It is true some of the overseas destinations to which we minister have more Christians and churches than Australia. For example Africa, especially the southern regions, is peppered with churches large and small, and the bulk of the population in many African nations professes to be Christian. Parts of Asia, such as Chin State in Myanmar, are thoroughly Christian. But the reason we go overseas, which is the same reason we are passionate about ministry in Australia, is found in one of the Apostle Paul’s prayer requests.
His prayer requests make interesting reading. In Romans 15:31, he seeks prayer for his personal safety. In Ephesians 6:19, he seeks prayer for “fearlessness” in preaching the gospel. In II Thessalonians 3:1-2, he again asks for prayer for his personal safety, and for the rapid spread and uptake of the gospel.
However, in Colossians 4:4, he asks the believers in Colossae and Asia Minor to “pray that I may proclaim (the gospel) clearly, as I should”. His desire is the same desire that compels us into our pulpits each Sunday, which takes us many miles to little pastor-less country churches in Australia, and which takes us overseas. It is that we want to proclaim the gospel clearly and help other pastors to know what the “clear” gospel sounds like and how we distil the “clear” gospel out of the Scriptures.
It is not boastful to say that we Bible teachers in Westminster Presbyterian Church have, by God’s grace, been ourselves well-taught in the Scriptures and given a clear understanding of the gospel; we have to be well taught to pass the rigorous examinations required by our denomination for entry into pastoral ministry.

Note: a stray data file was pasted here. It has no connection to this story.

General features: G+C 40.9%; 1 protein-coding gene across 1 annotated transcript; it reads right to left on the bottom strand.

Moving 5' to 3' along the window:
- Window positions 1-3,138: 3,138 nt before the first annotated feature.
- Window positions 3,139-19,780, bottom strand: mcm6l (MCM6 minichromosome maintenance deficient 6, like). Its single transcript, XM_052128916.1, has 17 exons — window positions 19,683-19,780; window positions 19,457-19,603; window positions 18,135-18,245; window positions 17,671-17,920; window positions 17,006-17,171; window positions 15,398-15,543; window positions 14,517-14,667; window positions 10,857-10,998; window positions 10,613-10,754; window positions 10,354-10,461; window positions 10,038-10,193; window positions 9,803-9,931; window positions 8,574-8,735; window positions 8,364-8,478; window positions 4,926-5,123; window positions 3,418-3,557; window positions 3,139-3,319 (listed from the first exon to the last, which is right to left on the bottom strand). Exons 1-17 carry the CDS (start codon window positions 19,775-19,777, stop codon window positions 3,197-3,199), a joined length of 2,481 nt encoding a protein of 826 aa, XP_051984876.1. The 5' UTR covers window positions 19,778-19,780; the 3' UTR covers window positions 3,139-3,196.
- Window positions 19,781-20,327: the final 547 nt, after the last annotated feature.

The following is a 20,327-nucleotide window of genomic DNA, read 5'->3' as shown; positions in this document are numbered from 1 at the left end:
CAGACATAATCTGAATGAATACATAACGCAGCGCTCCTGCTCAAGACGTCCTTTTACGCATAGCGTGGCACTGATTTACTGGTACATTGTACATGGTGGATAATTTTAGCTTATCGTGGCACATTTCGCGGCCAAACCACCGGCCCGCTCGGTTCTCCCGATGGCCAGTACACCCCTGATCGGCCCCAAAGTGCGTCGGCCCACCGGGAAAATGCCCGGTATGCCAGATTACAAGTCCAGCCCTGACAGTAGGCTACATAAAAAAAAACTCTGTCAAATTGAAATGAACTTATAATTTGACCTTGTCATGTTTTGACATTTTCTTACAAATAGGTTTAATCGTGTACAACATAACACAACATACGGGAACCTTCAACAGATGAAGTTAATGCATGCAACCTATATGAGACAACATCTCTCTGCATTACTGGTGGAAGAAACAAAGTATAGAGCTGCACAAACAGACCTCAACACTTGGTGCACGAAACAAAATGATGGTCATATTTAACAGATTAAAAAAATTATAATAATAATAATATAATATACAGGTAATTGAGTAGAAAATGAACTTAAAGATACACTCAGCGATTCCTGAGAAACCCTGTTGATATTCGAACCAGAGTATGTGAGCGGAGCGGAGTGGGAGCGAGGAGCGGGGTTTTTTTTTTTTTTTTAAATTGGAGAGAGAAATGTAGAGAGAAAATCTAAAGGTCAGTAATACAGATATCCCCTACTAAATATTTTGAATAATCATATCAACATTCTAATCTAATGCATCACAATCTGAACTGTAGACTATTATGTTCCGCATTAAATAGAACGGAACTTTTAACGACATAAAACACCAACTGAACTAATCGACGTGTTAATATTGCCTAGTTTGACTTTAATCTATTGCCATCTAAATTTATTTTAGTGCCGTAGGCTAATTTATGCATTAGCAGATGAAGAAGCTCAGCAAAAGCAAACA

While Australia has good churches and denominations, not every church is familiar with “clear” gospel preaching. And in some of the overseas places we visit, while there is much church activity there is little understanding of how to systematically explain the Bible and so preach the gospel “clearly”.
In John 16:8, Jesus describes the elements of the gospel as “sin and righteousness and judgement”. In Acts 24:25, the gospel Paul preaches before Felix, the Roman governor of Judea, is described as “righteousness, self-control and judgement to come”.
These elements, of course, are only the bare bones of the gospel, but they lie at the heart of Christ’s ministry and the heart of the Bible itself and God’s Great Salvation Plan.
The Bible is a big book, though it hangs together as a story; the unfolding of God’s Great Salvation Plan. A verse preached out of context can cause carnage in the church and bring the church into disrepute. But the true gospel, which is God’s truth preached in context and preached clearly, is the sweet aroma of life to those who are being saved, and encouragement to the saved. That is the gospel through which the Holy Spirit works to bring people home to God, and that is the gospel we work to spread wherever a door opens for us.